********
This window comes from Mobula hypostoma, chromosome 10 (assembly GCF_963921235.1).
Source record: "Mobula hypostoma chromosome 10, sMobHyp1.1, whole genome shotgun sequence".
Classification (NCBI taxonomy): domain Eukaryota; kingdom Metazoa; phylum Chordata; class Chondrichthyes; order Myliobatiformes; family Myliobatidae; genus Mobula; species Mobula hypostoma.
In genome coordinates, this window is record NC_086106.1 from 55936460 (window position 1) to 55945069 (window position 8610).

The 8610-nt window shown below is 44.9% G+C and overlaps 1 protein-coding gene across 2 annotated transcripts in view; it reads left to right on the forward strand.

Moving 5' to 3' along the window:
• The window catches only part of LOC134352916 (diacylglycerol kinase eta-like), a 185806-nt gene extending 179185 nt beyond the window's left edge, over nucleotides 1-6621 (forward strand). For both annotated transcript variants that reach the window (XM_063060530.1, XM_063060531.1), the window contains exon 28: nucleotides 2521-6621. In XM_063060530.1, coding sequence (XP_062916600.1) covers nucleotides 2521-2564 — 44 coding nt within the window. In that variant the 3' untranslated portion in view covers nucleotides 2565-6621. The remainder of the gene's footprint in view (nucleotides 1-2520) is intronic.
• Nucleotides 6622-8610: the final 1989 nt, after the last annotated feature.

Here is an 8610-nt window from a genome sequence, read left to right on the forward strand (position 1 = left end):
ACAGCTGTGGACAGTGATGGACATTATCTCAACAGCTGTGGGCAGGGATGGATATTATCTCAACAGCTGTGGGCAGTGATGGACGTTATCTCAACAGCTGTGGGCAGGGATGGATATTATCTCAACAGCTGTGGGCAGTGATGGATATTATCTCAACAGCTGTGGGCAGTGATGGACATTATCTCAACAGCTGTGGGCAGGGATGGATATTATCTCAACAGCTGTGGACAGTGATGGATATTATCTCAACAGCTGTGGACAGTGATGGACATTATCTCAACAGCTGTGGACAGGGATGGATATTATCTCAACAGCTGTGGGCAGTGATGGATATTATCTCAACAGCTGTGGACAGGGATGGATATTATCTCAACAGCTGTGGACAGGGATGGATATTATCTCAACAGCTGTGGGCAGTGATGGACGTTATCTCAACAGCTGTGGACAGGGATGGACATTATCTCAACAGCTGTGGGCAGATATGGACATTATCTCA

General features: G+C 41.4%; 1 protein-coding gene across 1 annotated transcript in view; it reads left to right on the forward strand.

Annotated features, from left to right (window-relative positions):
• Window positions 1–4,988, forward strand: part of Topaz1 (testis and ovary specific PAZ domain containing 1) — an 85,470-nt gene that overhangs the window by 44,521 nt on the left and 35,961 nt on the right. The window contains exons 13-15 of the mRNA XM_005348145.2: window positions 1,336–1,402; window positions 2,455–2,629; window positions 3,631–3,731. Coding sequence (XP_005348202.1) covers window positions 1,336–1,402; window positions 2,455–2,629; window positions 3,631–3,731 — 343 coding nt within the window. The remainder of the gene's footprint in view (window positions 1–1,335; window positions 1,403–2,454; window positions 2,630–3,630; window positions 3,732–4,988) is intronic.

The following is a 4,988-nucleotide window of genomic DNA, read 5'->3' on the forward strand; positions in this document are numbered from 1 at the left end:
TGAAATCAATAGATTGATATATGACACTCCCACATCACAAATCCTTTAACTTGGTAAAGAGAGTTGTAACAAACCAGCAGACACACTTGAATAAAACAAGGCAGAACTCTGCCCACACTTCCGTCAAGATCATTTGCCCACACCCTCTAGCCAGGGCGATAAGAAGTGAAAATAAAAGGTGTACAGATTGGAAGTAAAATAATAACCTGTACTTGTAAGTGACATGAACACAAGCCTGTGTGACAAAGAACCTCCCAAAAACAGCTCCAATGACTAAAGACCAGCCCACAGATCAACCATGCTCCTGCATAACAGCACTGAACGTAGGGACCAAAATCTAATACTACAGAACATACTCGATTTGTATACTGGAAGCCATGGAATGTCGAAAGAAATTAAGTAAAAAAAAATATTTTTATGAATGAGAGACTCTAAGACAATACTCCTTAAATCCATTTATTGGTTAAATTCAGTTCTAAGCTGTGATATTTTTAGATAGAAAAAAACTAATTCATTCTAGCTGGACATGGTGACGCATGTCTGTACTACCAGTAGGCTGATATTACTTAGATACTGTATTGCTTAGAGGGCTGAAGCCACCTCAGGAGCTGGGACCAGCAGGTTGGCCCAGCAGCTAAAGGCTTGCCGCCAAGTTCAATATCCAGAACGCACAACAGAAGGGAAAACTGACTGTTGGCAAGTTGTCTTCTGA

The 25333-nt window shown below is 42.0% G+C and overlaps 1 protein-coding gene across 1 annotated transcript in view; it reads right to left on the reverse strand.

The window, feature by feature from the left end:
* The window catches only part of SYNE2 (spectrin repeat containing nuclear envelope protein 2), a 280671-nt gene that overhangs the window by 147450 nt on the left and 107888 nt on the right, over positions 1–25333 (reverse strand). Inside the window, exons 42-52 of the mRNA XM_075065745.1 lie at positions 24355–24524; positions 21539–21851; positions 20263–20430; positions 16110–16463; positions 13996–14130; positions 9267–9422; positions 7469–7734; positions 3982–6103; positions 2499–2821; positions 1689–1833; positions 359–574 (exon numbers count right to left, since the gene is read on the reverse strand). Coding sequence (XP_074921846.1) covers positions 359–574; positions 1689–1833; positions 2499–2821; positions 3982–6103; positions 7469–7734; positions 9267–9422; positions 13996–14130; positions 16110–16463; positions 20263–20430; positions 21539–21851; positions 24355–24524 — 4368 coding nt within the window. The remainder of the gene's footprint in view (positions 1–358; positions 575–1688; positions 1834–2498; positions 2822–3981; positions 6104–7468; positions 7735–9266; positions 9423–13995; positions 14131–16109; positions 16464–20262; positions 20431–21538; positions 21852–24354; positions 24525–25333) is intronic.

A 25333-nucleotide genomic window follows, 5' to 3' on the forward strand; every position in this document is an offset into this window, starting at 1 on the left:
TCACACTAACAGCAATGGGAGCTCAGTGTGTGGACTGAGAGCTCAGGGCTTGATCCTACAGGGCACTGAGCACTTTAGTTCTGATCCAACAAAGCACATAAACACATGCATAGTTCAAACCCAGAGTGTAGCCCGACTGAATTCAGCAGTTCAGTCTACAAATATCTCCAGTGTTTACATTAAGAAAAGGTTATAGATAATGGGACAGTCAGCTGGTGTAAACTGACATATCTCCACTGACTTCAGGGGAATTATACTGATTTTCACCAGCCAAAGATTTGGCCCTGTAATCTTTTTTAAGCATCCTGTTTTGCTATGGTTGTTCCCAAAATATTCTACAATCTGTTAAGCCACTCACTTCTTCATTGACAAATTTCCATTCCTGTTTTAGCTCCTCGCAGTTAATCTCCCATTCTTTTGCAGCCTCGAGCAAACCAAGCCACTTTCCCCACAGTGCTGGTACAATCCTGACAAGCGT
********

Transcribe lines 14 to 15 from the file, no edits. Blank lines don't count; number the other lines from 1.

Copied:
The following is a 4,988-nucleotide window of genomic DNA, read 5'->3' on the forward strand; positions in this document are numbered from 1 at the left end:
TGAAATCAATAGATTGATATATGACACTCCCACATCACAAATCCTTTAACTTGGTAAAGAGAGTTGTAACAAACCAGCAGACACACTTGAATAAAACAAGGCAGAACTCTGCCCACACTTCCGTCAAGATCATTTGCCCACACCCTCTAGCCAGGGCGATAAGAAGTGAAAATAAAAGGTGTACAGATTGGAAGTAAAATAATAACCTGTACTTGTAAGTGACATGAACACAAGCCTGTGTGACAAAGAACCTCCCAAAAACAGCTCCAATGACTAAAGACCAGCCCACAGATCAACCATGCTCCTGCATAACAGCACTGAACGTAGGGACCAAAATCTAATACTACAGAACATACTCGATTTGTATACTGGAAGCCATGGAATGTCGAAAGAAATTAAGTAAAAAAAAATATTTTTATGAATGAGAGACTCTAAGACAATACTCCTTAAATCCATTTATTGGTTAAATTCAGTTCTAAGCTGTGATATTTTTAGATAGAAAAAAACTAATTCATTCTAGCTGGACATGGTGACGCATGTCTGTACTACCAGTAGGCTGATATTACTTAGATACTGTATTGCTTAGAGGGCTGAAGCCACCTCAGGAGCTGGGACCAGCAGGTTGGCCCAGCAGCTAAAGGCTTGCCGCCAAGTTCAATATCCAGAACGCACAACAGAAGGGAAAACTGACTGTTGGCAAGTTGTCTTCTGA